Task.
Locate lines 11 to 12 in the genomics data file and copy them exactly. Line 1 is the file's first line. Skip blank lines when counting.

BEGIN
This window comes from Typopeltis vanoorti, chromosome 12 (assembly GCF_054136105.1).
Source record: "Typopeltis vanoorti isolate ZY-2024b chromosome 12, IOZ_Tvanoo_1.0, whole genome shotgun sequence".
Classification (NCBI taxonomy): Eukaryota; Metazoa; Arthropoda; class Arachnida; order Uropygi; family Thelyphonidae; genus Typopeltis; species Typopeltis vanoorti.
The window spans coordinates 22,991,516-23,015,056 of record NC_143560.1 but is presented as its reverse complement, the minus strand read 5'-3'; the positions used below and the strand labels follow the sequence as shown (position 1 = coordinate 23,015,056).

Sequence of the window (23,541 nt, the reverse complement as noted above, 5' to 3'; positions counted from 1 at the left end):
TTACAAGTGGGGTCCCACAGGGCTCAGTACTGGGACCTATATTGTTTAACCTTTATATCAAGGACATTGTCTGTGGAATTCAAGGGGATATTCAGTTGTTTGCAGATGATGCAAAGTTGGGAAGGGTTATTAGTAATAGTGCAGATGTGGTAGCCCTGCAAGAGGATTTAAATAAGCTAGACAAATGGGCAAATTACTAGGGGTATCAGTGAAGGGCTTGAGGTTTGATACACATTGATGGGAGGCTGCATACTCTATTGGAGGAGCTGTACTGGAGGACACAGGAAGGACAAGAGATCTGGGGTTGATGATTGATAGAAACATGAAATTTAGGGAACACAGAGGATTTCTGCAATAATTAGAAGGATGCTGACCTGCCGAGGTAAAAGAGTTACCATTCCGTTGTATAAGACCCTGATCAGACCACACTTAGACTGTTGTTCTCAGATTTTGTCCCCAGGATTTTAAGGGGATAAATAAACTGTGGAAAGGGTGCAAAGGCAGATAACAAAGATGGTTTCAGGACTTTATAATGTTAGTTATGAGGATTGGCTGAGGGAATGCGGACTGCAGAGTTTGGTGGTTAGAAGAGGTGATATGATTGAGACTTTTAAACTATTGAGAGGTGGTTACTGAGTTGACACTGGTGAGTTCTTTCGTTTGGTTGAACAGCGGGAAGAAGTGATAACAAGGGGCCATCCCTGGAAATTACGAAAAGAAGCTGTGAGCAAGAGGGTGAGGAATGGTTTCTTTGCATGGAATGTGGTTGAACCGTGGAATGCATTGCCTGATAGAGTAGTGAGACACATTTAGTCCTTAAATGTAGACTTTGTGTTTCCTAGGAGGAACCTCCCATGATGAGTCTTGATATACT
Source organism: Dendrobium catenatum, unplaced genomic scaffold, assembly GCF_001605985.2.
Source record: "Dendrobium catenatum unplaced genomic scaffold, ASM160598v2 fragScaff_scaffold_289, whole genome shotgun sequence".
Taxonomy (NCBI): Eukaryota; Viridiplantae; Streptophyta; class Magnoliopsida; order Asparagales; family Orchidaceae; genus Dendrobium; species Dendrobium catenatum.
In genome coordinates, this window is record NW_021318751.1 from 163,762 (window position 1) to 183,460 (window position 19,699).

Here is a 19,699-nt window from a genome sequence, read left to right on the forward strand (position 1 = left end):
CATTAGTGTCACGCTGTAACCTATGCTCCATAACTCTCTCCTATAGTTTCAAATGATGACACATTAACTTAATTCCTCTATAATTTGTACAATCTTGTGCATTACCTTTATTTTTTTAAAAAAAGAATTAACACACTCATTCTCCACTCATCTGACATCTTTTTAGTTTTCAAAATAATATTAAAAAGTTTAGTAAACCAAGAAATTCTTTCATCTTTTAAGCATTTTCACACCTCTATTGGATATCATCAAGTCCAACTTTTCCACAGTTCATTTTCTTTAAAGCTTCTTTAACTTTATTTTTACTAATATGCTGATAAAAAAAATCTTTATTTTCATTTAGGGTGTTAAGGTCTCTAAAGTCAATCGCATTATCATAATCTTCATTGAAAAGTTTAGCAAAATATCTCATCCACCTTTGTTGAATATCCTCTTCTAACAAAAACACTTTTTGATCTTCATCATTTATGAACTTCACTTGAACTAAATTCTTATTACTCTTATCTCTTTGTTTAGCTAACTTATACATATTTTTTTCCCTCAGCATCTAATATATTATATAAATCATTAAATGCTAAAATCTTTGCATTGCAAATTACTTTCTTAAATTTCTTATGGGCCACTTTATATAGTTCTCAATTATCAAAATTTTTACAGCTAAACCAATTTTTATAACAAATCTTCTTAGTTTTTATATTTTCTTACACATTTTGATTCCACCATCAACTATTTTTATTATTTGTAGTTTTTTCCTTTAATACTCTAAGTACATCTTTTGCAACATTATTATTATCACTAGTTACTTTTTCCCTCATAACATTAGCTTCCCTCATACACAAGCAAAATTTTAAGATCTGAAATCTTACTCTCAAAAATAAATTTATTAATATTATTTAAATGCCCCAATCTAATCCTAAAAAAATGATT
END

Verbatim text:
Here is a 19,699-nt window from a genome sequence, read left to right on the forward strand (position 1 = left end):
CATTAGTGTCACGCTGTAACCTATGCTCCATAACTCTCTCCTATAGTTTCAAATGATGACACATTAACTTAATTCCTCTATAATTTGTACAATCTTGTGCATTACCTTTATTTTTTTAAAAAAAGAATTAACACACTCATTCTCCACTCATCTGACATCTTTTTAGTTTTCAAAATAATATTAAAAAGTTTAGTAAACCAAGAAATTCTTTCATCTTTTAAGCATTTTCACACCTCTATTGGATATCATCAAGTCCAACTTTTCCACAGTTCATTTTCTTTAAAGCTTCTTTAACTTTATTTTTACTAATATGCTGATAAAAAAAATCTTTATTTTCATTTAGGGTGTTAAGGTCTCTAAAGTCAATCGCATTATCATAATCTTCATTGAAAAGTTTAGCAAAATATCTCATCCACCTTTGTTGAATATCCTCTTCTAACAAAAACACTTTTTGATCTTCATCATTTATGAACTTCACTTGAACTAAATTCTTATTACTCTTATCTCTTTGTTTAGCTAACTTATACATATTTTTTTCCCTCAGCATCTAATATATTATATAAATCATTAAATGCTAAAATCTTTGCATTGCAAATTACTTTCTTAAATTTCTTATGGGCCACTTTATATAGTTCTCAATTATCAAAATTTTTACAGCTAAACCAATTTTTATAACAAATCTTCTTAGTTTTTATATTTTCTTACACATTTTGATTCCACCATCAACTATTTTTATTATTTGTAGTTTTTTCCTTTAATACTCTAAGTACATCTTTTGCAACATTATTATTATCACTAGTTACTTTTTCCCTCATAACATTAGCTTCCCTCATACACAAGCAAAATTTTAAGATCTGAAATCTTACTCTCAAAAATAAATTTATTAATATTATTTAAATGCCCCAATCTAATCCTAAAAAAATGATT